January 6, 2019 at 6:31 pm #106246h22k22-femaleParticipant
I took my print outs, books and 8 pages of writing to my GP and presented my diagnosis.
I’ve been seeing him for a year to work out what’s going on with me. He thinks it’s too much alcohol.
He said at my age there’s little point in getting an ADHD diagnosis as there is no way to medicate it and no cure.
I asked him to make the referral as my sons school have written to me about his lateness, he agreed.
The mental health team called me into clinic 5 weeks later. The nurse was 45 mins late.
She said ADHD is a physical condition where people move too much. She tapped her hand on the table repeatedly to demonstrate.
I told her she was wrong.
She listened and took notes for 40 mins and then I left. I’ve heard nothing since.
I’m not expecting much from them. I know Im going to have to drive this. So what support or medication do I ask for? Where do I start? I’m a 42 yr old female and have a 4yr old son.
I managed until I became a Mum.
Organising life for us both exposed my condition.
- This topic was modified 1 year, 10 months ago by h22k22-female.
January 7, 2019 at 9:16 am #106257Spaceboy 99Participant
You need to talk to different people. Insofar as it has a physical cause (insufficient dopamine production), it is a physical condition, but anyone who tells you that there’s no point getting medicated due to your age, or that ADHD is solely defined by excess movement clearly doesn’t know the first thing about ADHD, and thus is not qualified to dispense advice on the topic.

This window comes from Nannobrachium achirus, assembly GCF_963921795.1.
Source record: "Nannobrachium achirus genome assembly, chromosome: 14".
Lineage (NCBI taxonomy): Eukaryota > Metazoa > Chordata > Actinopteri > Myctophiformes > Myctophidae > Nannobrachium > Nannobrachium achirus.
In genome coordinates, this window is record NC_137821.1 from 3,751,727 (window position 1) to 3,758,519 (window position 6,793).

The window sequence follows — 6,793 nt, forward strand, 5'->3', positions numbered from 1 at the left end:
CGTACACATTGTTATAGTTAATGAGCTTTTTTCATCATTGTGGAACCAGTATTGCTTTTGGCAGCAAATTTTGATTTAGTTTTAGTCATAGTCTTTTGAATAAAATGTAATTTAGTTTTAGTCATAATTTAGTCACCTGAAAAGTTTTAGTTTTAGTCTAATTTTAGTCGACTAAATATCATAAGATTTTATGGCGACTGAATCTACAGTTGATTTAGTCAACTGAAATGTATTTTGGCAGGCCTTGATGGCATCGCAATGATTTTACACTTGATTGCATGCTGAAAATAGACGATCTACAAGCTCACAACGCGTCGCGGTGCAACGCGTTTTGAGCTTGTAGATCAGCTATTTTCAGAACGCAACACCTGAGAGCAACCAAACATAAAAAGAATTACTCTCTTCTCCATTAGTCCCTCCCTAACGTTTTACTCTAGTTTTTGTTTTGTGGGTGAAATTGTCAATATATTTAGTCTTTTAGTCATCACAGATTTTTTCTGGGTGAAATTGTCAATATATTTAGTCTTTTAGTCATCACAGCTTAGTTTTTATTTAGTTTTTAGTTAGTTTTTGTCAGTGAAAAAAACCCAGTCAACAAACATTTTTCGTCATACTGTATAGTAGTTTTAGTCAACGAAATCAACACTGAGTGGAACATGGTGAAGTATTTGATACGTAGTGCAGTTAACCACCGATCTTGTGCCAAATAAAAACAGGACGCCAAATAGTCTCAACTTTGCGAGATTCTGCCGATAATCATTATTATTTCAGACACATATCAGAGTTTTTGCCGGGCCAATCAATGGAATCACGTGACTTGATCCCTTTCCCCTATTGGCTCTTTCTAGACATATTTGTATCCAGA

I’d suggest maybe going through your son’s school, or using some of the UK ADHD resources to find out what specialists there are in your area, or even out of your area if you’re able to travel.
In terms of medications, realistically your specialist should be the one to drive the process, but the types of meds you should be looking at have the brand names Ritalin, Adderall, Strattera, Vyvanse, and a few others. They’re either amphetamine medications or methylphenidate medications, depending on which one you take first.
As for support, support is supposed to be tailored to the individual, and the specific symptoms you experience. As you probably know from bimbling around on here, ADHD has three presentations- Hyperactive-impulsive, Inattentive-impulsive, or combined. Your specialist should help you determine which you are (by the sounds of it, you may be the inattentive type, which appears to be the most common in women), and the specific difficulties you face inform what support you need, with medication as a part of that.
I’d suggest starting with the adult self-reporting scale, which you can find here: https://www.google.com/imgres?imgurl=https%3A%2F%2Fs3.amazonaws.com%2Fcdn.freshdesk.com%2Fdata%2Fhelpdesk%2Fattachments%2Fproduction%2F3018251382%2Foriginal%2Fasrs_symptom_checklist.jpg%3F1460753137&imgrefurl=https%3A%2F%2Fhelp.junoemr.com%2Fsupport%2Fsolutions%2Farticles%2F3000051740-appendix-1-adult-adhd-self-report-scale-asrs-v1-1-symptom-checklist&tbnid=xeXUj2OA7OOfCM&vet=1&docid=fEZphJdTwRdChM&w=1129&h=1449&client=ms-android-sonymobile-rev1&ved=2ahUKEwi49rLAxtvfAhVwxIsKHfjMAZ4QMygAegQIARAo